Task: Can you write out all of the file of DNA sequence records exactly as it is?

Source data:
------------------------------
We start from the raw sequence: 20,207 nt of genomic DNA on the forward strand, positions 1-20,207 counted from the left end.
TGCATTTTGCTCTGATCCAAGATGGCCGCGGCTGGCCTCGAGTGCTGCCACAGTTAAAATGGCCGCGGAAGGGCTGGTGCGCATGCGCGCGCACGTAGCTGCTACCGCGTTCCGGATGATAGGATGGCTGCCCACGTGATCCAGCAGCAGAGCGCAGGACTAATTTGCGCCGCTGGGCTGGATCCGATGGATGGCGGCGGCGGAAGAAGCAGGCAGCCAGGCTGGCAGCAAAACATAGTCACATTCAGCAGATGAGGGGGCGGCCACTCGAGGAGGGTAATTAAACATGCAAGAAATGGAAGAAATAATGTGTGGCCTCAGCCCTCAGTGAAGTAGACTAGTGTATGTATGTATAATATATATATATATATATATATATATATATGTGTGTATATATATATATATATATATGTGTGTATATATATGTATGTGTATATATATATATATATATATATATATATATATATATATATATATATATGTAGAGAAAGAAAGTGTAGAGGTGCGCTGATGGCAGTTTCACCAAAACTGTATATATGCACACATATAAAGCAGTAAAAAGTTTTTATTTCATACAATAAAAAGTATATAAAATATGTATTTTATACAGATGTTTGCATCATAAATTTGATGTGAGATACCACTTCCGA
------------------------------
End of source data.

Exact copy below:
We start from the raw sequence: 20,207 nt of genomic DNA on the forward strand, positions 1-20,207 counted from the left end.
TGCATTTTGCTCTGATCCAAGATGGCCGCGGCTGGCCTCGAGTGCTGCCACAGTTAAAATGGCCGCGGAAGGGCTGGTGCGCATGCGCGCGCACGTAGCTGCTACCGCGTTCCGGATGATAGGATGGCTGCCCACGTGATCCAGCAGCAGAGCGCAGGACTAATTTGCGCCGCTGGGCTGGATCCGATGGATGGCGGCGGCGGAAGAAGCAGGCAGCCAGGCTGGCAGCAAAACATAGTCACATTCAGCAGATGAGGGGGCGGCCACTCGAGGAGGGTAATTAAACATGCAAGAAATGGAAGAAATAATGTGTGGCCTCAGCCCTCAGTGAAGTAGACTAGTGTATGTATGTATAATATATATATATATATATATATATATATATGTGTGTATATATATATATATATATATGTGTGTATATATATGTATGTGTATATATATATATATATATATATATATATATATATATATATATATATATGTAGAGAAAGAAAGTGTAGAGGTGCGCTGATGGCAGTTTCACCAAAACTGTATATATGCACACATATAAAGCAGTAAAAAGTTTTTATTTCATACAATAAAAAGTATATAAAATATGTATTTTATACAGATGTTTGCATCATAAATTTGATGTGAGATACCACTTCCGA